function handleTicker(response)
{
	var feed_obj    = JSON.parse(response);
	var ticker_text = createTickerOutput(feed_obj);
	displayTicker(ticker_text, feed_obj.query.count);			
}

Convert the JSON response to a javascript object

The text in JSON format passed by the getRSS() function is converted to a Javascript object with JSON.parse(response). Attention! Old tutorials may refer to eval(), since JSON.parse was only introduced as ECMA 5.1 standard in December 2009. Eval() can be used to execute Javascript code and convert JSON to objects. Please try to avoid using it, because it also carries the risk of unintentionally infiltrating malicious code. JSON.parse() is more secure and executes faster.

Extract the ticker text from javascript object

function createTickerOutput(feed_obj)
{
	var ticker_text = "";
	for (var i = 0; i < feed_obj.query.count; i++)
	{
		ticker_text += feed_obj.query.results.item[i].title+ " +++ ";
	}
	return ticker_text;
}

The function loops through all messages (items) of the feed object step by step. The title field for the headline is extracted and added to the ticker_text string. In ticker_text all headlines are separated by a “+++” after the end of the loop. The content of the ticker_text variable is returned and will be used for the scrolling text.

Determine the animation time

The duration of an animation must be set in the stylesheet. A fixed time can cause problems with different text lengths. CSS3 running texts with RSS could contain 20 headlines and more. These are certainly not easy to read in 10 seconds. On the other side: If the time is too high, the ticker scrolls painfully slowly. This can be compensated by a functionality that determines the animation time depending on the number of headings:

 
function getAnimDurationInSeconds(num)
{
	var seconds = num*10;
	return seconds.toString()+"s";
}

To calculate the animation time, we apply 10s reading time per headline. Five headlines, that’s 50 seconds. Good headlines usually consist of 4-8 words. So 10 seconds time to read a smooth scrolling text should be approximately appropriate. You can also “play around” with this factor until the speed meets your requirements.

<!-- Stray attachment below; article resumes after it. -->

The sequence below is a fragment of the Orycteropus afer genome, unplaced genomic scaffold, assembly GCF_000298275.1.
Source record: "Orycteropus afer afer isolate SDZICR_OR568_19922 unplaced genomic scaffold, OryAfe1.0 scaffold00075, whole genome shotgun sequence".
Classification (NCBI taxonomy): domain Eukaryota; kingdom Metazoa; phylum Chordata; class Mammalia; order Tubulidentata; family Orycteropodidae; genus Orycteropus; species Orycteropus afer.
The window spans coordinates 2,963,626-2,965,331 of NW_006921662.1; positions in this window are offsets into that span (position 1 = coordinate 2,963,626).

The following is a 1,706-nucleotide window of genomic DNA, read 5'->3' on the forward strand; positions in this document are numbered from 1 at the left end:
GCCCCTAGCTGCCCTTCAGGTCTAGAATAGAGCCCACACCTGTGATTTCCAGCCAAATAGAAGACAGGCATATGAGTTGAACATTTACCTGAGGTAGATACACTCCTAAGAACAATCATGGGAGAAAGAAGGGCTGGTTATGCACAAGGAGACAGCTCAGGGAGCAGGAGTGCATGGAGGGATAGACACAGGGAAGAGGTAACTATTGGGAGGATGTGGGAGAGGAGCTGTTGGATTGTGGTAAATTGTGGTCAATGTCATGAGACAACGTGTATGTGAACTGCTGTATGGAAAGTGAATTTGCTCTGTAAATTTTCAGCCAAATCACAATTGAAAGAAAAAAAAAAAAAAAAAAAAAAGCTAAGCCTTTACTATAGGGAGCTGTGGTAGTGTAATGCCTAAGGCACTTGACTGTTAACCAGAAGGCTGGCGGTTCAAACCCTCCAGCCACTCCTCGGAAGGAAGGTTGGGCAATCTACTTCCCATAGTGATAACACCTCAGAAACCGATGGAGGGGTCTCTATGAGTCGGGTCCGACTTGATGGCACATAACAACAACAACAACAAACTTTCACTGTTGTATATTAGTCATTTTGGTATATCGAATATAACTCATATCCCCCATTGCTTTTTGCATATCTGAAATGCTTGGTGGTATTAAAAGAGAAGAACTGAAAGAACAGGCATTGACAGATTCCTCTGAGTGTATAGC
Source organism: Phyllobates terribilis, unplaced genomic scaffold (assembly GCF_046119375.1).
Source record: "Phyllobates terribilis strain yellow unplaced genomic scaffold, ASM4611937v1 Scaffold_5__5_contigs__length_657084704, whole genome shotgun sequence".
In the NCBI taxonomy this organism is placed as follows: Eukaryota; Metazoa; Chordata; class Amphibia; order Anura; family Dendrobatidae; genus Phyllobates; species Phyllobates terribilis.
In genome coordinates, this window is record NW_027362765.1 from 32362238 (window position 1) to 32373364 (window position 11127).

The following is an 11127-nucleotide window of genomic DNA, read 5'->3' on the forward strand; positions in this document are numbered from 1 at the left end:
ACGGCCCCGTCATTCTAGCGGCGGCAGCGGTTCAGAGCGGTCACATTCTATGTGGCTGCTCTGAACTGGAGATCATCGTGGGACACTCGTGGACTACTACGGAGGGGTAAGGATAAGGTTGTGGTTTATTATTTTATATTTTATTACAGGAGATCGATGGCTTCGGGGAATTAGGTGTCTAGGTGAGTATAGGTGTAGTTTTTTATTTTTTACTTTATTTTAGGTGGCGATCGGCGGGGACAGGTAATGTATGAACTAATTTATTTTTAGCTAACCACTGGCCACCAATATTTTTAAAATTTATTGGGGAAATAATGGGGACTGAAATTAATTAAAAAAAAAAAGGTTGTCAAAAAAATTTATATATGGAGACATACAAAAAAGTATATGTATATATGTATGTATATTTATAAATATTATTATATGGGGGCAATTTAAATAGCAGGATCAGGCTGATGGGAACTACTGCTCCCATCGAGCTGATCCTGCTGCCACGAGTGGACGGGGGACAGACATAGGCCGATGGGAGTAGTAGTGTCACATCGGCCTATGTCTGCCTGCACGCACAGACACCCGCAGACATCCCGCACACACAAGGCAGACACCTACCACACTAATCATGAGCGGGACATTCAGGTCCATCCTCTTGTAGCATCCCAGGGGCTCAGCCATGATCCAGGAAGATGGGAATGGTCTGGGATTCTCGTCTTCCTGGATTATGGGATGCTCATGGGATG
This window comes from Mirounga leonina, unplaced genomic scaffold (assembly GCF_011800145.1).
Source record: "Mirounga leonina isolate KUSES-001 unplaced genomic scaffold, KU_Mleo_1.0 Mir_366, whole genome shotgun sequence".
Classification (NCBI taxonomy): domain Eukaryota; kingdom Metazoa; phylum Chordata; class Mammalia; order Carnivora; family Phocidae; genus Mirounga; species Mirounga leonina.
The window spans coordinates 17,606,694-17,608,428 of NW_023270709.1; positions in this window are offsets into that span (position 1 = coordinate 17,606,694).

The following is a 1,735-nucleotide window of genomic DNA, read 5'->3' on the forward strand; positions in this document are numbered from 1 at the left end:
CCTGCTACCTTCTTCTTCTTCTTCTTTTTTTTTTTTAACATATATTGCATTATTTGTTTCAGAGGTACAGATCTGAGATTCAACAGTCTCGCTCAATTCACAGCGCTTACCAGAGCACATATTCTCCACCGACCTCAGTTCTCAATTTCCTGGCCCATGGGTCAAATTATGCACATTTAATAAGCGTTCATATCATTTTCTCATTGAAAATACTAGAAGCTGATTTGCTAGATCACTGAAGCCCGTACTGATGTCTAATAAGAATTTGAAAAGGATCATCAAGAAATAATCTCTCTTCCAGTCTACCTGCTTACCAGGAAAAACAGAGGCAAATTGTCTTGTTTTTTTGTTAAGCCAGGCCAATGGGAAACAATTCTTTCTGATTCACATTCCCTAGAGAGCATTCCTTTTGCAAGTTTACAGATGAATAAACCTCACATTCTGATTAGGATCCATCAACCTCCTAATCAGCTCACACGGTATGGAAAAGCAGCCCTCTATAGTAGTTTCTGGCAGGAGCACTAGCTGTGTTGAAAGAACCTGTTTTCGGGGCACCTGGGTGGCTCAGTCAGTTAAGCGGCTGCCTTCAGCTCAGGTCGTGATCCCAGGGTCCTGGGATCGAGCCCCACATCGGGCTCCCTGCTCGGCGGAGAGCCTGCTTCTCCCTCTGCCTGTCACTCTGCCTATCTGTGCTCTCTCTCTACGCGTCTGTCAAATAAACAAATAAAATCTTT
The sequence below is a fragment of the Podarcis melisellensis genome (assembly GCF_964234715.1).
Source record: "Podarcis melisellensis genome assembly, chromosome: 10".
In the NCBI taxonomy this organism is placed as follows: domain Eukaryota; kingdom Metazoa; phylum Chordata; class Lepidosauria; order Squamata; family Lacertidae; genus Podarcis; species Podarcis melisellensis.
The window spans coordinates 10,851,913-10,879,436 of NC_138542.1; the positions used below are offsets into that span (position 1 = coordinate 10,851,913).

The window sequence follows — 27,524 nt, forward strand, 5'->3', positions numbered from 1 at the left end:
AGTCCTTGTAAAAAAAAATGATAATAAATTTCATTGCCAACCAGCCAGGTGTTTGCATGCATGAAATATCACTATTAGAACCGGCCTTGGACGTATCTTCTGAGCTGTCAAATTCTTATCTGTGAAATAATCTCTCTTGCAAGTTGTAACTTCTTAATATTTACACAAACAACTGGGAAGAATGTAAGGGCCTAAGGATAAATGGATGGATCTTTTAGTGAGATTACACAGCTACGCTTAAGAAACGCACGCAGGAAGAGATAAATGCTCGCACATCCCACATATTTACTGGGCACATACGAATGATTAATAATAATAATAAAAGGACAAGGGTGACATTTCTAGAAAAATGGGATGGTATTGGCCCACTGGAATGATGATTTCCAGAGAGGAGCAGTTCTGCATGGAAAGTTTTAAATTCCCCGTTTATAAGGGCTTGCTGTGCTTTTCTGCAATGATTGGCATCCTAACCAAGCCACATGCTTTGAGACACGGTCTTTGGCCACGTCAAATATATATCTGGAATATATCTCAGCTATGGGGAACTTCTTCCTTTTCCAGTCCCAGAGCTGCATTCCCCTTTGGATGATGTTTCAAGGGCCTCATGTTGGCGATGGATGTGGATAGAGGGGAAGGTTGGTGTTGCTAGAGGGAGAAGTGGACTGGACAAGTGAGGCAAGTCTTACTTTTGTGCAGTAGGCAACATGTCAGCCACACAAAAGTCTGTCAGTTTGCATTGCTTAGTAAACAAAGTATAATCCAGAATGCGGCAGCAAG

Wage of trouble

In the last step we fill the ticker-div with the text extracted above and set the animation time.

function displayTicker(ticker_text, num_headlines)
{
	var ticker                     = document.getElementById("ticker");
	ticker.innerHTML               = ticker_text;
	ticker.style.animationDuration = getAnimDurationInSeconds(num_headlines);
} 

First we initialize a variable called ticker to address the ticker-div. Next, the div gets the content text and finally we set the calculated animation time in the CSS.
Click on css3_animations_rss.html to view the CSS3 running texts with RSS. You will see that the ticker always behaves the same. Even if you change the width of your browser window during the process.

What happens next?

In the next post on Tuesday, June 12th, we will create a horizontal scrolling text based on HTML5 canvas and fill it also from an RSS feed.
If you have any questions or comments, please do not hesitate to contact us.

Leave a Reply

Your email address will not be published. Required fields are marked *